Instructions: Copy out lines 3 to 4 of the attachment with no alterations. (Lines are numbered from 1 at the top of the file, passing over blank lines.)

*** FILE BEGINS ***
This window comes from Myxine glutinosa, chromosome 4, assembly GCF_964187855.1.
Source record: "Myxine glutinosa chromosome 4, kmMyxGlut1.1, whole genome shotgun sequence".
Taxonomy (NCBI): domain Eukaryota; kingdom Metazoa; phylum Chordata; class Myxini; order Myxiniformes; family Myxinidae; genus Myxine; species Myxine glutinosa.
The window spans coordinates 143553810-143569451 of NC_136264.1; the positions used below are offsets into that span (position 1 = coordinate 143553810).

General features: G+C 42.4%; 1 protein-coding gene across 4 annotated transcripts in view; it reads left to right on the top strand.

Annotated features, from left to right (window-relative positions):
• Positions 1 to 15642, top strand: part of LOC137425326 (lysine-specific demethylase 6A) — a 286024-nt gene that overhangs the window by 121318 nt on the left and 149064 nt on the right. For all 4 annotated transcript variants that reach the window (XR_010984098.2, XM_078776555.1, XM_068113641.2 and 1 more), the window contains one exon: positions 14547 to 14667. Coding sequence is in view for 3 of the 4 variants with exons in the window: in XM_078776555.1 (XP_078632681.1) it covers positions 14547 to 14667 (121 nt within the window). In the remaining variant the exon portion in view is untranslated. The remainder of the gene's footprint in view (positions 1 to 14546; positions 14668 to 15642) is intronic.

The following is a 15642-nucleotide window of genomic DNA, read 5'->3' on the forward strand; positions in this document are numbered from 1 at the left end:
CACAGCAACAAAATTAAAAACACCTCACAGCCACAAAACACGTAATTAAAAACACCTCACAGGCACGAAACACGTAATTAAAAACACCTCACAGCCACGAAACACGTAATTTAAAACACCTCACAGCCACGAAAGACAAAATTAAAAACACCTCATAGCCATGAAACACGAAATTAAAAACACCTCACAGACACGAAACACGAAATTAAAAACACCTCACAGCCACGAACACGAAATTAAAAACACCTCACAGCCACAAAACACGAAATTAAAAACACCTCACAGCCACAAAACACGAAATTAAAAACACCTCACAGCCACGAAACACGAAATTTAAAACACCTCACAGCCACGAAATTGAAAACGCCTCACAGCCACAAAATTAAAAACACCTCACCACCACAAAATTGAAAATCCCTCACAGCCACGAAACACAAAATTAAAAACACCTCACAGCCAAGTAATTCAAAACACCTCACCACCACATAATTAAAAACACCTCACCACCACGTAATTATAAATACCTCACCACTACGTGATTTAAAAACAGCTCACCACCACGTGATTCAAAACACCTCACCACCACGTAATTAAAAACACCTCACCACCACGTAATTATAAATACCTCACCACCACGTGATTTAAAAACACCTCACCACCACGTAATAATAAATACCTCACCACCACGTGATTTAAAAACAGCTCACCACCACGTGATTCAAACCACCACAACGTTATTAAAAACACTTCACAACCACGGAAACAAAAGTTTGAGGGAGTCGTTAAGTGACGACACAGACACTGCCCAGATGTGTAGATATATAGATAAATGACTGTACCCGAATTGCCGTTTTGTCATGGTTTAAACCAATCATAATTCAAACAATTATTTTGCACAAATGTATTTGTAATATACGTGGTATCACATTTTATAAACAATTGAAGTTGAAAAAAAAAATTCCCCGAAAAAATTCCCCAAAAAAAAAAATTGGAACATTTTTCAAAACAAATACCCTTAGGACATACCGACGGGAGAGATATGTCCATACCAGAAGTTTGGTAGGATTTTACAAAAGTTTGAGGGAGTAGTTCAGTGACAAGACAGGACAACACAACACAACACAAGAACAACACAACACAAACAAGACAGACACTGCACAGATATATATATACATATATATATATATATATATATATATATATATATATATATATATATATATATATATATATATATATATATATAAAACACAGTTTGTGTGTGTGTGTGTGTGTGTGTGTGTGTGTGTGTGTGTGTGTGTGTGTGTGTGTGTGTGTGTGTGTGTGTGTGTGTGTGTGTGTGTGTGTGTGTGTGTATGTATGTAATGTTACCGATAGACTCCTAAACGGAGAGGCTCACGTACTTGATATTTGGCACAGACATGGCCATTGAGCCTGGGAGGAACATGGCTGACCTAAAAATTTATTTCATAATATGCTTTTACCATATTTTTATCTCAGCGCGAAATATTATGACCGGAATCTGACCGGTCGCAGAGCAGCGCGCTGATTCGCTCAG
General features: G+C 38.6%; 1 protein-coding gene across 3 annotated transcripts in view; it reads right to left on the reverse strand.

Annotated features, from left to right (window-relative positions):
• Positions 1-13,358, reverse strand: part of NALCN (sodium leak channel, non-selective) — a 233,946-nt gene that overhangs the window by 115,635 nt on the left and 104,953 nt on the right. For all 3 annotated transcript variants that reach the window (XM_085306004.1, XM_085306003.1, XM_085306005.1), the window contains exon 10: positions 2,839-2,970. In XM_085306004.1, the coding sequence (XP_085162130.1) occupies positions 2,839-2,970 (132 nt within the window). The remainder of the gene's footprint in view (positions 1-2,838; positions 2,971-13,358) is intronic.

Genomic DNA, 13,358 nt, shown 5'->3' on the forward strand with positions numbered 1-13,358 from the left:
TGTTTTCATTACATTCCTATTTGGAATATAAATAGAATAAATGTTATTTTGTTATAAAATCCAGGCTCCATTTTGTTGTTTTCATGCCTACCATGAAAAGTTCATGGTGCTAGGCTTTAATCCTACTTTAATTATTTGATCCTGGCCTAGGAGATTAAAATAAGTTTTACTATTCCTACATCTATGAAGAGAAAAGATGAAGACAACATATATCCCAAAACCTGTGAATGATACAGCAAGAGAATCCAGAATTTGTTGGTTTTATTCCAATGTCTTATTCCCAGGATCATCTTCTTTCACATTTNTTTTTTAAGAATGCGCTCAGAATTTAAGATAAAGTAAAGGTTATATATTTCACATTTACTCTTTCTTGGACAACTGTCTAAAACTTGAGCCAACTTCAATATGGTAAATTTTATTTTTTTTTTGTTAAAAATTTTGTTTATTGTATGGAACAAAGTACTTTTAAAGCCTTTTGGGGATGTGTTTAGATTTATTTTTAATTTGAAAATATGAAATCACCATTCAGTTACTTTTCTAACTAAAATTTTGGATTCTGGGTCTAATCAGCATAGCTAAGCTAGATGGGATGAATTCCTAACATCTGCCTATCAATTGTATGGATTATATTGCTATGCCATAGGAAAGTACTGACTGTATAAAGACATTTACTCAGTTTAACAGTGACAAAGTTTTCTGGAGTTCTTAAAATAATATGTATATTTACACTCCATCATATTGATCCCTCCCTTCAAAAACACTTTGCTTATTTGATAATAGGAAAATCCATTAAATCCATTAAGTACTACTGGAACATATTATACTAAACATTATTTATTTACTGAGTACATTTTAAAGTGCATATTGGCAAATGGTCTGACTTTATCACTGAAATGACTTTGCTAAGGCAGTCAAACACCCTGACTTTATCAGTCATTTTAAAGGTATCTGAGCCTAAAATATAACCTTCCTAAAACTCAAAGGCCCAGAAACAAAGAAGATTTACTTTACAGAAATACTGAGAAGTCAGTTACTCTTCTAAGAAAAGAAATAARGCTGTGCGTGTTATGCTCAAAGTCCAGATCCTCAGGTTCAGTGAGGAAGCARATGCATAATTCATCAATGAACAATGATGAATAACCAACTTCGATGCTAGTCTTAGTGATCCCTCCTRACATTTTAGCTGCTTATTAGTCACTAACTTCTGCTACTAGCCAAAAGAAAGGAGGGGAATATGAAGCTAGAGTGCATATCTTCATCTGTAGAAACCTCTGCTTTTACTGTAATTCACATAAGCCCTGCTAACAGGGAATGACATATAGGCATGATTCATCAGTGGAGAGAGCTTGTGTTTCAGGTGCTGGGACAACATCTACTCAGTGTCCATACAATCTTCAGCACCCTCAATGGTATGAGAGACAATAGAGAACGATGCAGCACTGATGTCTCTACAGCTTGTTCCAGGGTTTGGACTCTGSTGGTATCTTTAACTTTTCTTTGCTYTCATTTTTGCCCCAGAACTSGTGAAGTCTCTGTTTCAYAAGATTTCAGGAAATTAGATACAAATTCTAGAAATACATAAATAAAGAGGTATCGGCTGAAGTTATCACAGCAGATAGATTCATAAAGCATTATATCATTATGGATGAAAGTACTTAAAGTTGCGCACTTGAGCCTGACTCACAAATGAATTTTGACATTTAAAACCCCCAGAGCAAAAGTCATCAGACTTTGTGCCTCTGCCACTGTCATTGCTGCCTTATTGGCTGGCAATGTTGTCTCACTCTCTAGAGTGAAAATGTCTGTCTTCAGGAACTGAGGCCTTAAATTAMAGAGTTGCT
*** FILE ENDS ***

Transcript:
Taxonomy (NCBI): domain Eukaryota; kingdom Metazoa; phylum Chordata; class Myxini; order Myxiniformes; family Myxinidae; genus Myxine; species Myxine glutinosa.
The window spans coordinates 143553810-143569451 of NC_136264.1; the positions used below are offsets into that span (position 1 = coordinate 143553810).